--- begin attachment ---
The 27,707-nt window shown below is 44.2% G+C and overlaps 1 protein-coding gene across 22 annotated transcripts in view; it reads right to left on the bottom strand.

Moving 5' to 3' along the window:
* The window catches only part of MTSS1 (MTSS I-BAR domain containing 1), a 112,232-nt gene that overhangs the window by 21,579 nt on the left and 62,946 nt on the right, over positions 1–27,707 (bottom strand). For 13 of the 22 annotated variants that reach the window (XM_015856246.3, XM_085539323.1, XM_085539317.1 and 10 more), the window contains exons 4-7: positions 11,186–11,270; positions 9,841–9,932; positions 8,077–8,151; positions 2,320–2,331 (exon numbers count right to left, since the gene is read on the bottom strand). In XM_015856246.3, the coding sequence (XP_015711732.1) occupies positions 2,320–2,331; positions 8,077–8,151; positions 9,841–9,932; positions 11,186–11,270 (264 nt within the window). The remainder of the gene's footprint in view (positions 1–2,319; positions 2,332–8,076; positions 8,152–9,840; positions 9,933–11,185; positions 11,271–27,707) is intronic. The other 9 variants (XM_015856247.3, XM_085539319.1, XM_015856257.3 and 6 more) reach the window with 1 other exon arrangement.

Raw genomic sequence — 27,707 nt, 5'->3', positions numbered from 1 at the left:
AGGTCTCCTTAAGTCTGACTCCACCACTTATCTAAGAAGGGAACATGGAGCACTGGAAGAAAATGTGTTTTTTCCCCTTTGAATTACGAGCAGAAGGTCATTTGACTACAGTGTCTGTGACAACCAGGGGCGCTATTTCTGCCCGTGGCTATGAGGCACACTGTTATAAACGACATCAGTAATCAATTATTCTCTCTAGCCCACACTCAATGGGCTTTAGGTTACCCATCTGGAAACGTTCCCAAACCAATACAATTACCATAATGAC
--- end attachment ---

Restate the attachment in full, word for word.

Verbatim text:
The 27,707-nt window shown below is 44.2% G+C and overlaps 1 protein-coding gene across 22 annotated transcripts in view; it reads right to left on the bottom strand.

Moving 5' to 3' along the window:
* The window catches only part of MTSS1 (MTSS I-BAR domain containing 1), a 112,232-nt gene that overhangs the window by 21,579 nt on the left and 62,946 nt on the right, over positions 1–27,707 (bottom strand). For 13 of the 22 annotated variants that reach the window (XM_015856246.3, XM_085539323.1, XM_085539317.1 and 10 more), the window contains exons 4-7: positions 11,186–11,270; positions 9,841–9,932; positions 8,077–8,151; positions 2,320–2,331 (exon numbers count right to left, since the gene is read on the bottom strand). In XM_015856246.3, the coding sequence (XP_015711732.1) occupies positions 2,320–2,331; positions 8,077–8,151; positions 9,841–9,932; positions 11,186–11,270 (264 nt within the window). The remainder of the gene's footprint in view (positions 1–2,319; positions 2,332–8,076; positions 8,152–9,840; positions 9,933–11,185; positions 11,271–27,707) is intronic. The other 9 variants (XM_015856247.3, XM_085539319.1, XM_015856257.3 and 6 more) reach the window with 1 other exon arrangement.

Raw genomic sequence — 27,707 nt, 5'->3', positions numbered from 1 at the left:
AGGTCTCCTTAAGTCTGACTCCACCACTTATCTAAGAAGGGAACATGGAGCACTGGAAGAAAATGTGTTTTTTCCCCTTTGAATTACGAGCAGAAGGTCATTTGACTACAGTGTCTGTGACAACCAGGGGCGCTATTTCTGCCCGTGGCTATGAGGCACACTGTTATAAACGACATCAGTAATCAATTATTCTCTCTAGCCCACACTCAATGGGCTTTAGGTTACCCATCTGGAAACGTTCCCAAACCAATACAATTACCATAATGAC